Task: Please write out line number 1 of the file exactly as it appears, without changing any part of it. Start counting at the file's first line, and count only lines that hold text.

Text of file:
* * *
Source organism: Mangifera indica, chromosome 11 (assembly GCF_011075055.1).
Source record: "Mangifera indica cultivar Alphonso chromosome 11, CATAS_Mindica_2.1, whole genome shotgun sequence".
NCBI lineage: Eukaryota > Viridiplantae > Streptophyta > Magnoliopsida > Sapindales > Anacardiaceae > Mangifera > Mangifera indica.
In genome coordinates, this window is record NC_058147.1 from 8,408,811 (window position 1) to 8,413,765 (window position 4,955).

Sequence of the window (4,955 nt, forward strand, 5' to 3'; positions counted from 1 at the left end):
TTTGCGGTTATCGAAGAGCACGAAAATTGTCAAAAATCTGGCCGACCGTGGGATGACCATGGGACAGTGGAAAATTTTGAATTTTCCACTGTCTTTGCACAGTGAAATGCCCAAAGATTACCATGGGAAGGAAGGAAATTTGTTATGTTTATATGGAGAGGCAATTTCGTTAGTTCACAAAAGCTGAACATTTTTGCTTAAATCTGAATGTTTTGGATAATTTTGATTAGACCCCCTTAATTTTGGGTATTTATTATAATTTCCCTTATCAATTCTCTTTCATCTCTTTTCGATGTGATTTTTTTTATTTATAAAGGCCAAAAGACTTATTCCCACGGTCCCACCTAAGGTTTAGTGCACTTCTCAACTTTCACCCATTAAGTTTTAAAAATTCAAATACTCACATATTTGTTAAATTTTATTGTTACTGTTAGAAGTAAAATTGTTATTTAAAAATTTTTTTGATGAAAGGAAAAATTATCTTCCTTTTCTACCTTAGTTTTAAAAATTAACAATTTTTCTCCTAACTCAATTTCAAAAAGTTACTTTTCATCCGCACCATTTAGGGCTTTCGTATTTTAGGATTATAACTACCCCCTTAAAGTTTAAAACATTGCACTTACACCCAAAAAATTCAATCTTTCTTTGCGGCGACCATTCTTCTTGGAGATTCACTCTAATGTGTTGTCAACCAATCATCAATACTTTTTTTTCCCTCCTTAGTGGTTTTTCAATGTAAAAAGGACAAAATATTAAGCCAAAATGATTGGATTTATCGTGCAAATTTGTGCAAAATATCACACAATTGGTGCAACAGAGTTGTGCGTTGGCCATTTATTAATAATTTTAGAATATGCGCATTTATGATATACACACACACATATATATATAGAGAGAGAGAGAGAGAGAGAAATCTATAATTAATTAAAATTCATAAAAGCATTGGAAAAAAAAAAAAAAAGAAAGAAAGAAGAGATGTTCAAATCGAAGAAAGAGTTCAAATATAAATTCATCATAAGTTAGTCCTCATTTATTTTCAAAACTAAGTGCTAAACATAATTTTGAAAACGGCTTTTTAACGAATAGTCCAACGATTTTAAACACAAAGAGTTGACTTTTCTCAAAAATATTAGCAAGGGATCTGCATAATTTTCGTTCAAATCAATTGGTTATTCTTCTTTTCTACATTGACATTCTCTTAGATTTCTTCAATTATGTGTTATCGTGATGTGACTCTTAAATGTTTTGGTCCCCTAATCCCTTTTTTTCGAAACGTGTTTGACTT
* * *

Source organism: Mangifera indica, chromosome 11 (assembly GCF_011075055.1).